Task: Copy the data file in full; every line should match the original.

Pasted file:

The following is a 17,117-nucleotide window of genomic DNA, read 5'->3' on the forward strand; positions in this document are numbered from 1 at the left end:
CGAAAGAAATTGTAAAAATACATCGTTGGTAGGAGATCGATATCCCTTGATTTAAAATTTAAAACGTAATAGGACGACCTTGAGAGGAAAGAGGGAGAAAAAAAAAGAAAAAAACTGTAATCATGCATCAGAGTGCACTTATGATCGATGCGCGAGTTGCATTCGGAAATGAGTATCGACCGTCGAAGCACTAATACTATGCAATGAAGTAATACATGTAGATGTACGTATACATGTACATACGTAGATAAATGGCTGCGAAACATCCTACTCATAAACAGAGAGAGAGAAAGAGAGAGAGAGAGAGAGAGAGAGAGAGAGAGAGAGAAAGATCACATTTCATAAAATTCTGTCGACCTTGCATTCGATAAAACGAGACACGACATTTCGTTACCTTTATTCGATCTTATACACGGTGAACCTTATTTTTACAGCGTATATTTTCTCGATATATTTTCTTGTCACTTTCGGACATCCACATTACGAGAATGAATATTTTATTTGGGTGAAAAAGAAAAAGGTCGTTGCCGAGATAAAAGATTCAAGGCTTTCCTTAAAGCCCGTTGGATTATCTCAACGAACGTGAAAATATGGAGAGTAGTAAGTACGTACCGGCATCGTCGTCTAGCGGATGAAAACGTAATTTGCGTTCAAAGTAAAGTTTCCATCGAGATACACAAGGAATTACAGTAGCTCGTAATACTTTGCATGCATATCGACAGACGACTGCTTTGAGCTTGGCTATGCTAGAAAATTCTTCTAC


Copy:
The following is a 17,117-nucleotide window of genomic DNA, read 5'->3' on the forward strand; positions in this document are numbered from 1 at the left end:
CGAAAGAAATTGTAAAAATACATCGTTGGTAGGAGATCGATATCCCTTGATTTAAAATTTAAAACGTAATAGGACGACCTTGAGAGGAAAGAGGGAGAAAAAAAAAGAAAAAAACTGTAATCATGCATCAGAGTGCACTTATGATCGATGCGCGAGTTGCATTCGGAAATGAGTATCGACCGTCGAAGCACTAATACTATGCAATGAAGTAATACATGTAGATGTACGTATACATGTACATACGTAGATAAATGGCTGCGAAACATCCTACTCATAAACAGAGAGAGAGAAAGAGAGAGAGAGAGAGAGAGAGAGAGAGAGAGAGAGAAAGATCACATTTCATAAAATTCTGTCGACCTTGCATTCGATAAAACGAGACACGACATTTCGTTACCTTTATTCGATCTTATACACGGTGAACCTTATTTTTACAGCGTATATTTTCTCGATATATTTTCTTGTCACTTTCGGACATCCACATTACGAGAATGAATATTTTATTTGGGTGAAAAAGAAAAAGGTCGTTGCCGAGATAAAAGATTCAAGGCTTTCCTTAAAGCCCGTTGGATTATCTCAACGAACGTGAAAATATGGAGAGTAGTAAGTACGTACCGGCATCGTCGTCTAGCGGATGAAAACGTAATTTGCGTTCAAAGTAAAGTTTCCATCGAGATACACAAGGAATTACAGTAGCTCGTAATACTTTGCATGCATATCGACAGACGACTGCTTTGAGCTTGGCTATGCTAGAAAATTCTTCTAC